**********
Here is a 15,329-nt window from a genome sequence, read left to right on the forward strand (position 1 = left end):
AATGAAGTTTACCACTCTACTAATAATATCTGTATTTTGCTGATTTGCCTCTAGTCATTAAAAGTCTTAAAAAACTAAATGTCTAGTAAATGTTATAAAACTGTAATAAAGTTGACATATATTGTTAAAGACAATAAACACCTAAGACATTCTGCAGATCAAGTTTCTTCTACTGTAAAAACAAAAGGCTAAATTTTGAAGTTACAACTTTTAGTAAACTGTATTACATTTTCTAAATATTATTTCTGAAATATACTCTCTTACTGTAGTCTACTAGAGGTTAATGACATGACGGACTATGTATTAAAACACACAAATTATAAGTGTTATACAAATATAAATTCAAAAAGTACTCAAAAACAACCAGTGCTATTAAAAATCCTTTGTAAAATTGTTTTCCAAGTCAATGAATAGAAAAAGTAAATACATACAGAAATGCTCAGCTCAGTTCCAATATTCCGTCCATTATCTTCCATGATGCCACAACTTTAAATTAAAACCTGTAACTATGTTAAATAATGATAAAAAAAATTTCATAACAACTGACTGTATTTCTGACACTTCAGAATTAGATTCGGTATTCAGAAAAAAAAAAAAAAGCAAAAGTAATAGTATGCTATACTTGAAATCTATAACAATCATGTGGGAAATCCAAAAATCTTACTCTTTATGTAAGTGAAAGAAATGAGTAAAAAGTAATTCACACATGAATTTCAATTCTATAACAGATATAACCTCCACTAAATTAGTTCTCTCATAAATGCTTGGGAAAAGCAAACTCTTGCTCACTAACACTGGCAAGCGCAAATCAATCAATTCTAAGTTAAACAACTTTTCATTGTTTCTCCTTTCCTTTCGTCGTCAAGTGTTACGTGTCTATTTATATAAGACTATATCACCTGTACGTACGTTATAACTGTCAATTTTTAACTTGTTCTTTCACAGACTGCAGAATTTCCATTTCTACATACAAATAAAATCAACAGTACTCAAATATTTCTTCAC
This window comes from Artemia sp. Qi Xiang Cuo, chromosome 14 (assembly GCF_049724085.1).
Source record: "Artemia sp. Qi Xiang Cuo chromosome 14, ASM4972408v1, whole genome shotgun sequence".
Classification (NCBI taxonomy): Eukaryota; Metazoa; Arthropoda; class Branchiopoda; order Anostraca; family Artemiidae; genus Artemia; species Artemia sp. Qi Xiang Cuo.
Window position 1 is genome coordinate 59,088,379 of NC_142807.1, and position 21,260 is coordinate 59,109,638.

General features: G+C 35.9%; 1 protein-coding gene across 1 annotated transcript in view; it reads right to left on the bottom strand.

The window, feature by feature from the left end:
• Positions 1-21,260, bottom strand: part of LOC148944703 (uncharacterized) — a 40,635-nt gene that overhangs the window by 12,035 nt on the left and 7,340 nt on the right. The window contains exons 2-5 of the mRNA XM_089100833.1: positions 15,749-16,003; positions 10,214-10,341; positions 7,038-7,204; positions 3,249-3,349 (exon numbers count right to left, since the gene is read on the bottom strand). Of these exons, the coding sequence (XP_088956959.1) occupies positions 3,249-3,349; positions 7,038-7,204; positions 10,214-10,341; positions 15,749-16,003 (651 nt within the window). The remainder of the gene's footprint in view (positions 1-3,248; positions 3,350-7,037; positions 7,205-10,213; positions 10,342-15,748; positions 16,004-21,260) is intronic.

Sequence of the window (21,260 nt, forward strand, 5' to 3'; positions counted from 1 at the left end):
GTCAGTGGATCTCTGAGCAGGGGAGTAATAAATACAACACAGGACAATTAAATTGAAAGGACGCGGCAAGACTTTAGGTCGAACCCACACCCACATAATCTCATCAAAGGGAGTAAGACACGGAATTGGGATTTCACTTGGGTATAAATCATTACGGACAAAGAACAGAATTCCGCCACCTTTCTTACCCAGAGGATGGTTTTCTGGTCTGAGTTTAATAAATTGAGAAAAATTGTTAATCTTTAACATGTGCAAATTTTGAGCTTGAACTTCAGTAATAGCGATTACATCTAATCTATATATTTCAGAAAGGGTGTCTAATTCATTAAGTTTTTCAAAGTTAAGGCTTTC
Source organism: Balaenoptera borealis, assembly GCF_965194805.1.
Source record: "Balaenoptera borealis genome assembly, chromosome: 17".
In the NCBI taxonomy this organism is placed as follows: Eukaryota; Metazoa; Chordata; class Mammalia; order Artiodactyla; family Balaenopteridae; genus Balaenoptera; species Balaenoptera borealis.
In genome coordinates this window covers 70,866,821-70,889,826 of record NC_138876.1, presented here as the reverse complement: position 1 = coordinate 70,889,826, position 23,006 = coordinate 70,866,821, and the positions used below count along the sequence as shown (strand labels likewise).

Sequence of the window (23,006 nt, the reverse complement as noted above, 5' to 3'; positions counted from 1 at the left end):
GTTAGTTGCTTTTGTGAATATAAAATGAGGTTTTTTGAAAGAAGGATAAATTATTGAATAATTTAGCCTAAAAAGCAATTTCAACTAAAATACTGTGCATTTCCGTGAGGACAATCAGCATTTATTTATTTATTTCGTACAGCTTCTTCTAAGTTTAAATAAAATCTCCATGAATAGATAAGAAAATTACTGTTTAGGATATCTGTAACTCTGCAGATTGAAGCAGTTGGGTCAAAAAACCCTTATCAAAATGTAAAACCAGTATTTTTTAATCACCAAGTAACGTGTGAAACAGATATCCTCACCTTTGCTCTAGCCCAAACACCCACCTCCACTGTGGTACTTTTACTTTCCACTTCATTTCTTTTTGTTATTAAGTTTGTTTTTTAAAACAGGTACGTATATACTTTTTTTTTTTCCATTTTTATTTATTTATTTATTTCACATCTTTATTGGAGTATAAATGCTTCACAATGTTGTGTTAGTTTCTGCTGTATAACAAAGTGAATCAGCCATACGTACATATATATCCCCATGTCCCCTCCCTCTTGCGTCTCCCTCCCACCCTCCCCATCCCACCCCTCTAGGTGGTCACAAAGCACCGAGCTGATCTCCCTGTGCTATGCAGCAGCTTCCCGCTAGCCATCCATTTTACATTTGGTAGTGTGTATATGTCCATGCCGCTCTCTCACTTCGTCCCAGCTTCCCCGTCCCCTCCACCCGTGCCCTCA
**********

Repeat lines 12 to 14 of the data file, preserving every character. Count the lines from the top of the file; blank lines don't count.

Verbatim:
Source organism: Balaenoptera borealis, assembly GCF_965194805.1.
Source record: "Balaenoptera borealis genome assembly, chromosome: 17".
In the NCBI taxonomy this organism is placed as follows: Eukaryota; Metazoa; Chordata; class Mammalia; order Artiodactyla; family Balaenopteridae; genus Balaenoptera; species Balaenoptera borealis.